Reports say an unknown assailant entered the premises and fired
A deputy mayor of Istanbul has been shot in the head just days after a failed coup, according to local media reports.
Turkish broadcaster NTV reported the deputy mayor of the city's Sisli district is in a critical condition.
They say an unknown assailant entered the office of Cemil Candas and several shots were heard.
It is unknown if the shooting is connected to the attempted coup.
Meanwhile, dramatic footage has emerged of an attack on the Turkish intelligence agency headquarters during last Friday's failed coup.
Video provided by the country's National Intelligence Agency shows gunfire - apparently from a helicopter - strafing the entrance to its HQ in Ankara.
Cars screech to a halt to avoid the bullets and security staff are seen on the CCTV footage firing handguns and automatic weapons into the sky in retaliation.
The footage emerged as the president's office said F-16 fighter jets will continue to patrol airspace over Istanbul and Ankara following the failed coup attempt.
Recep Tayyip Erdogan has also given his country's air force orders to shoot down any military helicopters taking off from Istanbul, the source added.
Turkey has reportedly suspended almost 8,000 police officers following Friday's failed coup.
A total of 8,777 public officials, also including 30 governors and more than 50 high-ranking civil servants have been removed from their posts, while 103 generals and admirals are among those arrested, according to Turkish media.
The purge of state structures and presence of F-16 jets suggests authorities fear the threat against Mr Erodgan is not over, even amid a crackdown that has seen more than 7,500 people arrested.
Turkish Prime Minister Binali Yildarim said 232 people had been killed - less than the 290 suggested earlier by the Foreign Ministry - and more than 1,500 wounded since coup plotters ordered tanks into major cities and sent fighter jets to fire on key government installations.
He said the dead included "208 martyrs" - a reference to government supporters - and 24 coup plotters.
Mr Yildarim also repeated a question his grandson had put to him: "Why are they killing people?"
The rebellion was put down by local government forces and masses of civilians who took to the streets.
An official reportedly said the president "evaded death by minutes" when the plotters launched an assault on a hotel in Marmaris where he had been staying shortly after he left.
As the cabinet prepared to meet for its first regular session since the upheaval, security forces staged further raids on military facilities in search of suspected plotters.
Air Force Academy premises and residences in Istanbul were searched early on Monday, according to the Andalou news agency, although it was unclear if arrests were made.
In the northern Greek city of Alexandroupolis, eight Turkish military personnel who landed in Greece in a helicopter during the coup attempt are due to appear in court.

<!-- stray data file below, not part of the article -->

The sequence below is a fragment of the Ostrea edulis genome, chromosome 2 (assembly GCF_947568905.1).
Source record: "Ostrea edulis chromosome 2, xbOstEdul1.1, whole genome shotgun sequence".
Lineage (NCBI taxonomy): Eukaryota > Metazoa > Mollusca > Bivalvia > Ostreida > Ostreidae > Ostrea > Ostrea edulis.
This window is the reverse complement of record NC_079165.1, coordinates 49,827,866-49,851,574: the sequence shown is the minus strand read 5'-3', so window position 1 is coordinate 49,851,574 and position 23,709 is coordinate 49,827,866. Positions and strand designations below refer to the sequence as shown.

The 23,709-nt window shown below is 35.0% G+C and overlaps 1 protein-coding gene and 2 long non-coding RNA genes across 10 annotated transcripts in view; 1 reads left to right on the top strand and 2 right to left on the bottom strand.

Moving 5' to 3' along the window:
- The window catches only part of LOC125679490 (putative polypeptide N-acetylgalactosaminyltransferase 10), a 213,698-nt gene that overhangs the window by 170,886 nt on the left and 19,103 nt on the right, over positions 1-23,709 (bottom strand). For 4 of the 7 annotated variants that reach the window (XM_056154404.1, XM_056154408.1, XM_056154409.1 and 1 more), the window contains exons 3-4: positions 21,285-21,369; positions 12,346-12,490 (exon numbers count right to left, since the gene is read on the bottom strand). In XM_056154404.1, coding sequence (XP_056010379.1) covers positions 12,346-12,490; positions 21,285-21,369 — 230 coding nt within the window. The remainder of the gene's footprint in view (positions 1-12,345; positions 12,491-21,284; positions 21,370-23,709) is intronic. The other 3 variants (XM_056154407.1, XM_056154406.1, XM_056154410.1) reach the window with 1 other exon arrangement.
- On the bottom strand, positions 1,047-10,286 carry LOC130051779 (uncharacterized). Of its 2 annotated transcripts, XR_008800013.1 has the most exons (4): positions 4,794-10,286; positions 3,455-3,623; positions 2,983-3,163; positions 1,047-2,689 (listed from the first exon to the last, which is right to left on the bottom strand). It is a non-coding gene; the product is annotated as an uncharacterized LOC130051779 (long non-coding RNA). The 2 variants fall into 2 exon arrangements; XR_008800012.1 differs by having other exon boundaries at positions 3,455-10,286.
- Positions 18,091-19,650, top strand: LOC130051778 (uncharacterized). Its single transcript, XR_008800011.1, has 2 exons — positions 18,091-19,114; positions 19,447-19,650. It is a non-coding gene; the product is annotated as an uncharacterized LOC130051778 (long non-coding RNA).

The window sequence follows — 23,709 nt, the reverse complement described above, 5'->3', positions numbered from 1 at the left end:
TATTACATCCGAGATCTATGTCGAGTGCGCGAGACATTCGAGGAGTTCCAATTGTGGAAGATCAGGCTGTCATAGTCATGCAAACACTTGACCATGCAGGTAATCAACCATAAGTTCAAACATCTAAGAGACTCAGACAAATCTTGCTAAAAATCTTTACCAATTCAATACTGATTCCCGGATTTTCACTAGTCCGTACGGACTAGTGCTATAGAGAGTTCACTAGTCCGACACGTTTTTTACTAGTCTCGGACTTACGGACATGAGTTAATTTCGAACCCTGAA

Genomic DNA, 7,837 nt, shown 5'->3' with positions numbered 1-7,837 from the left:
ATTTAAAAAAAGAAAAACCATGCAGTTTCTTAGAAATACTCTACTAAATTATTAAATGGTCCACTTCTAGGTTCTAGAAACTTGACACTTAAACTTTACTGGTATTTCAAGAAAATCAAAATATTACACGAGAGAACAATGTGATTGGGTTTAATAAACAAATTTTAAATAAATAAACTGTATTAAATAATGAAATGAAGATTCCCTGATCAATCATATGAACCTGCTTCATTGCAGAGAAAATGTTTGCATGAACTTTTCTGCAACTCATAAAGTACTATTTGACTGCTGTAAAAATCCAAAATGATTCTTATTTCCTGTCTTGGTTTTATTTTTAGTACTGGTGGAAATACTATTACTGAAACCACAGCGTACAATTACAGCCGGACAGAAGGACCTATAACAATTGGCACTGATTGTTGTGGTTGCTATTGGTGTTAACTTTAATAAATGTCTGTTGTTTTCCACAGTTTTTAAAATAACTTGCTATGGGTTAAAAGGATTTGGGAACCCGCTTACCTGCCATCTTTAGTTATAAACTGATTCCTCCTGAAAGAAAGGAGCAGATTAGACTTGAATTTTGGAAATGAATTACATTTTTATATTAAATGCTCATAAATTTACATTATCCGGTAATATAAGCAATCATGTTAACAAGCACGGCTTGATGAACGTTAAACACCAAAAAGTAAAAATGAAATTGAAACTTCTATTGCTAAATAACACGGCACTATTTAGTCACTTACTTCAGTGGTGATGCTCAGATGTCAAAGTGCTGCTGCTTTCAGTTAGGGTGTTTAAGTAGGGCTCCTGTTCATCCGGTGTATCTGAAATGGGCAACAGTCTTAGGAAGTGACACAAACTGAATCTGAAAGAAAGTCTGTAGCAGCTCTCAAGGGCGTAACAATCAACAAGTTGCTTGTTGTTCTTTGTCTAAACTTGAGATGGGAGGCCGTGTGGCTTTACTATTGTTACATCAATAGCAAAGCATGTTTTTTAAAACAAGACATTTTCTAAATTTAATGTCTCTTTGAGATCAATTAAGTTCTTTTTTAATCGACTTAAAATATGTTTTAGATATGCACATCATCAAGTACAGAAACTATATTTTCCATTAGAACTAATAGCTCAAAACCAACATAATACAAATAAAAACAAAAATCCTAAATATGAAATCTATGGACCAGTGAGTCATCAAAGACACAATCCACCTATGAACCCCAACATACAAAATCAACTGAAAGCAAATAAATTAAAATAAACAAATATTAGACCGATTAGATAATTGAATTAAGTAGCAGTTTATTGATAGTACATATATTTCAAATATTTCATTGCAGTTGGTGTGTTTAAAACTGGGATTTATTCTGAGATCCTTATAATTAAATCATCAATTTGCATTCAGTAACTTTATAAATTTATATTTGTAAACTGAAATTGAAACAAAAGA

The eight have requested asylum, claiming they knew nothing about the coup attempt, while Turkey is seeking their return.
Turkey's military attache to Kuwait, Mikail Ihsanoglu has also been detained by Saudi authorities while en-route to Dusseldorf in Germany, the Saudi-owned broadcaster Al Arabiya has reported.
The European Union's foreign policy chief Federica Mogherini warned on Monday that the bloc would send "a strong message" about the need for protecting the rule of law.
"There is no excuse for any steps that take the country away from that," she added.
Johannes Hahn, the commissioner dealing with Turkey's bid for EU membership said it looked like the Turkish government had prepared a list of people to arrest before last Friday's failed coup.
Judges and military commanders are among 6,000 people who were arrested over the weekend as Mr Erdogan vows to stamp out the "virus" of the coup plotters.
Deputy Prime Minister Numan Kurtulmus defended the crackdown on judiciary officials in an interview with CNN-Turk, saying many of them would have played a role had the coup attempt succeeded.
"All of these (judiciary officials) did not necessarily have first-degree knowledge about this pro-junta initiative. Had they succeeded (with the coup) it is clear that these people would have been included into this business."
"Therefore, anyone connected to this group will be exposed."
The government has claimed that the coup conspirators were loyal to moderate US-based cleric Fethullah Gulen.
Mr Erdogan has suggested Turkey might reinstate capital punishment, which was abolished in 2004 as part of the country's bid to join the EU.
US Secretary of State John Kerry has said an extradition request for Mr Gulen would be entertained, but Turkey would have to produce "legitimate evidence that withstands scrutiny".
WikiLeaks has said it is planning to release more than 100,000 documents on Turkey's political power structure following the unrest.